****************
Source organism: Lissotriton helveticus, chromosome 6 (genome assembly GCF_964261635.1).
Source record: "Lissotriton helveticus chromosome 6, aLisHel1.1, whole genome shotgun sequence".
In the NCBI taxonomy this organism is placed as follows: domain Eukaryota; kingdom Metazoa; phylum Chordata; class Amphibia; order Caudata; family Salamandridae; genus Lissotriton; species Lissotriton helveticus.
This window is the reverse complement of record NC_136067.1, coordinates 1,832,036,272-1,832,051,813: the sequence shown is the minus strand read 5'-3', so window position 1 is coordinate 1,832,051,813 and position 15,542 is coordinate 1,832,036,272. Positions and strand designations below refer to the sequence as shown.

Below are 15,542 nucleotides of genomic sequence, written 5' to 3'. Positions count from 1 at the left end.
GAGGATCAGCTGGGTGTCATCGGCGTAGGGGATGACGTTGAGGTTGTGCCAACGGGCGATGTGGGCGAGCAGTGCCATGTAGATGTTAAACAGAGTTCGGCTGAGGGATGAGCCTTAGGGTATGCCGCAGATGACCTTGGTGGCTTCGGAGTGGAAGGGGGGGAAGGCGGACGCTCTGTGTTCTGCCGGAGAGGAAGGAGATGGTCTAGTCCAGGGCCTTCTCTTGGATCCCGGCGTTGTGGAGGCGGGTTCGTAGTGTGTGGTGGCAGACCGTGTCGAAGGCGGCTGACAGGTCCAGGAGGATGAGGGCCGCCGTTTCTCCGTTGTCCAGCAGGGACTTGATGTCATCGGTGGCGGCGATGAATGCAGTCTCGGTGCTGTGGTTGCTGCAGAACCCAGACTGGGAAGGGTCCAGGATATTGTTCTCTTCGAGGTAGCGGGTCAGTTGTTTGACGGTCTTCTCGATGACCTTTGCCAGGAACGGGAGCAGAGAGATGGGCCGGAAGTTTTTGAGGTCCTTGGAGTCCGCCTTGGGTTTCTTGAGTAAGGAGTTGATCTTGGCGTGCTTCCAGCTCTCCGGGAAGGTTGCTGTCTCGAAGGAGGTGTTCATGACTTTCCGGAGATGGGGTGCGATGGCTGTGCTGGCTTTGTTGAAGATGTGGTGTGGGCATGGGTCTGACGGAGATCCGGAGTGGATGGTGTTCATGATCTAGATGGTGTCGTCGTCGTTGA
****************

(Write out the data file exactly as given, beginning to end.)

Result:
Source organism: Lissotriton helveticus, chromosome 6 (genome assembly GCF_964261635.1).
Source record: "Lissotriton helveticus chromosome 6, aLisHel1.1, whole genome shotgun sequence".
In the NCBI taxonomy this organism is placed as follows: domain Eukaryota; kingdom Metazoa; phylum Chordata; class Amphibia; order Caudata; family Salamandridae; genus Lissotriton; species Lissotriton helveticus.
This window is the reverse complement of record NC_136067.1, coordinates 1,832,036,272-1,832,051,813: the sequence shown is the minus strand read 5'-3', so window position 1 is coordinate 1,832,051,813 and position 15,542 is coordinate 1,832,036,272. Positions and strand designations below refer to the sequence as shown.

Below are 15,542 nucleotides of genomic sequence, written 5' to 3'. Positions count from 1 at the left end.
GAGGATCAGCTGGGTGTCATCGGCGTAGGGGATGACGTTGAGGTTGTGCCAACGGGCGATGTGGGCGAGCAGTGCCATGTAGATGTTAAACAGAGTTCGGCTGAGGGATGAGCCTTAGGGTATGCCGCAGATGACCTTGGTGGCTTCGGAGTGGAAGGGGGGGAAGGCGGACGCTCTGTGTTCTGCCGGAGAGGAAGGAGATGGTCTAGTCCAGGGCCTTCTCTTGGATCCCGGCGTTGTGGAGGCGGGTTCGTAGTGTGTGGTGGCAGACCGTGTCGAAGGCGGCTGACAGGTCCAGGAGGATGAGGGCCGCCGTTTCTCCGTTGTCCAGCAGGGACTTGATGTCATCGGTGGCGGCGATGAATGCAGTCTCGGTGCTGTGGTTGCTGCAGAACCCAGACTGGGAAGGGTCCAGGATATTGTTCTCTTCGAGGTAGCGGGTCAGTTGTTTGACGGTCTTCTCGATGACCTTTGCCAGGAACGGGAGCAGAGAGATGGGCCGGAAGTTTTTGAGGTCCTTGGAGTCCGCCTTGGGTTTCTTGAGTAAGGAGTTGATCTTGGCGTGCTTCCAGCTCTCCGGGAAGGTTGCTGTCTCGAAGGAGGTGTTCATGACTTTCCGGAGATGGGGTGCGATGGCTGTGCTGGCTTTGTTGAAGATGTGGTGTGGGCATGGGTCTGACGGAGATCCGGAGTGGATGGTGTTCATGATCTAGATGGTGTCGTCGTCGTTGA